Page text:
Fifty-year-old mother-of-five Col. Jamila Bayaz pictured below was appointed as Chief of the Afghan Police. Some say it’s a sign of “progress”. It’s a change, no doubt, but can it really be considered progress if Col. Jamila’s appointment is merely a symbolic one as opposed to real progress where we see women proactively becoming part of everyday life in Afghanistan.
Most of the positions where ‘the other gender’ sits in the government posts has more to do with giving the world a perception of progress as opposed to real change. At times I think Afghanistan is following the ‘fake it till you make it’ tactic – in that Afghanistan will continue to pretend women have real power in Afghanistan’s political positions until the day that becomes our reality.
With such positions come tremendous risks. Knowing that women in power, generally, remain favorite targets of Islamic militant groups like the taliban, Col. Jamila Bayaz will have more than just the daily challenges and opportunities in Kabul. Post-9/11 trend in Afghan society has been pro-women in many ways but I am yet to be convinced that all the pro-women movements are of much substance or are Afghan women, yet again, being used as means to promote agendas. When it comes to organizations like United Nations, I personally know that women’s involvement at workplace and preference is highly promoted.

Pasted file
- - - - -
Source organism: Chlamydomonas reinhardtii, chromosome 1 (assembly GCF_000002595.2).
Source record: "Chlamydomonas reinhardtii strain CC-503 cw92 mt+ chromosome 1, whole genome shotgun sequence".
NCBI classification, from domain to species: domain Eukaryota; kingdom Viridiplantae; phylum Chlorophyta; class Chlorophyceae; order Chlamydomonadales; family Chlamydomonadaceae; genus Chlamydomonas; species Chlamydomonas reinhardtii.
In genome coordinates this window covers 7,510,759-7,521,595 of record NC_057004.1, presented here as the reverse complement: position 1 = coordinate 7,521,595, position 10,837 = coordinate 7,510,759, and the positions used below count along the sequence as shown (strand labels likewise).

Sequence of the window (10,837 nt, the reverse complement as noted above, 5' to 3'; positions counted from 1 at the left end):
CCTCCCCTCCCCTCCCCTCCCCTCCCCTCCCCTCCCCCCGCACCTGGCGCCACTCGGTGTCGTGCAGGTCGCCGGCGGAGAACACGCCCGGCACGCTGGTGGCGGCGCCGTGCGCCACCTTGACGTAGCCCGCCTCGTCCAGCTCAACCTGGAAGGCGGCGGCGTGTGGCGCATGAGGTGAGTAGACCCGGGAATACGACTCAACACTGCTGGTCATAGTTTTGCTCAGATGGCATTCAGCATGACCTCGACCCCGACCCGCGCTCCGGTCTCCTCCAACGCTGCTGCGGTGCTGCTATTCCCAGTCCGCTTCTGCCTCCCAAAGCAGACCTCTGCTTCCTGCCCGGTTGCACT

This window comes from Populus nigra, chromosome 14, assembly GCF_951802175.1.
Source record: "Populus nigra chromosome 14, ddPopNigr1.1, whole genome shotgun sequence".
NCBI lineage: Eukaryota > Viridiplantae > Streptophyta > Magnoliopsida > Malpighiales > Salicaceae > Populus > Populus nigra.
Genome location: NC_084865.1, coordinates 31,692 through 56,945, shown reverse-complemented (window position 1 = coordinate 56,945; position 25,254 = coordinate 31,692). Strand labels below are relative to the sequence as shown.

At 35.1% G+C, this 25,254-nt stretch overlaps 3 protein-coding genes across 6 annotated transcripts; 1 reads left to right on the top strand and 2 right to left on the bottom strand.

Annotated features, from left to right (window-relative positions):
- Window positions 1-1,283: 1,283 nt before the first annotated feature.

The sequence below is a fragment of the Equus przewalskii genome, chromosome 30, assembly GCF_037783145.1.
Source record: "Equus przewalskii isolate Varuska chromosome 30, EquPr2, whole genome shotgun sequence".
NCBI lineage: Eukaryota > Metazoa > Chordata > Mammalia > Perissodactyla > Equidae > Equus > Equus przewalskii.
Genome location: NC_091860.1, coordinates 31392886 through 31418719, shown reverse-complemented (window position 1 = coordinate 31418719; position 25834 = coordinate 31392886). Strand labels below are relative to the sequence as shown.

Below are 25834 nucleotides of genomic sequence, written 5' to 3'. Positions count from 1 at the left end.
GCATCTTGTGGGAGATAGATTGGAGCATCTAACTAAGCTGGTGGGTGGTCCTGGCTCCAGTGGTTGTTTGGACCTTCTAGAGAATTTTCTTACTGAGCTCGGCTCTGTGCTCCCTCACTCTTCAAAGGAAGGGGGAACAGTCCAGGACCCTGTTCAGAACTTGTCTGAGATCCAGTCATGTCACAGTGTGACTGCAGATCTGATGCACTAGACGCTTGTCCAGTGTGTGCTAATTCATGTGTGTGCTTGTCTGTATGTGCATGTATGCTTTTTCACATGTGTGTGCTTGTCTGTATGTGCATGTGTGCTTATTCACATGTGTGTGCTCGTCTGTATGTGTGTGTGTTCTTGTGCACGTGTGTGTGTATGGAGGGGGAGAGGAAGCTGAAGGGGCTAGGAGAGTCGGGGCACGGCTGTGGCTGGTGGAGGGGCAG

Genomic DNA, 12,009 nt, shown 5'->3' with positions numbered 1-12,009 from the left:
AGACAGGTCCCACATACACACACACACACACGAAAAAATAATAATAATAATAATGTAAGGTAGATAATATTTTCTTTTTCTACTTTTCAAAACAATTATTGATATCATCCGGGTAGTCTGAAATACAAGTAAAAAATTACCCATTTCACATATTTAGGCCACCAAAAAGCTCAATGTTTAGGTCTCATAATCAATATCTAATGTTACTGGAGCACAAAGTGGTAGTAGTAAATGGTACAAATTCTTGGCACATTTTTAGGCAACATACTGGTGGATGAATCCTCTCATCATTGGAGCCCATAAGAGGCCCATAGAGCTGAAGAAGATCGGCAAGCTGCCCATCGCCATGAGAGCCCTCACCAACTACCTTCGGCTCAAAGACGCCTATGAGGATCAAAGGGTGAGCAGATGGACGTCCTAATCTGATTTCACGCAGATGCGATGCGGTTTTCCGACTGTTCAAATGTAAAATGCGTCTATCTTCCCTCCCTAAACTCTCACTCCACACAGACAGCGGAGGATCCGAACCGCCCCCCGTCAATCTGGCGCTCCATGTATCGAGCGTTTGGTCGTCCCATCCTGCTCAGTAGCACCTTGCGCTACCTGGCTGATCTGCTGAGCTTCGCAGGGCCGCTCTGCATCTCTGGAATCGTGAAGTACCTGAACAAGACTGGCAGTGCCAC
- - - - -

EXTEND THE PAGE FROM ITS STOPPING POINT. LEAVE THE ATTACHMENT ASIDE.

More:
Every appointment of women in public positions in Afghanistan continues to get attention and hopefully we will see an Afghanistan where attention will be given mainly due to substance of the person’s quality and character than just to the sex of the person.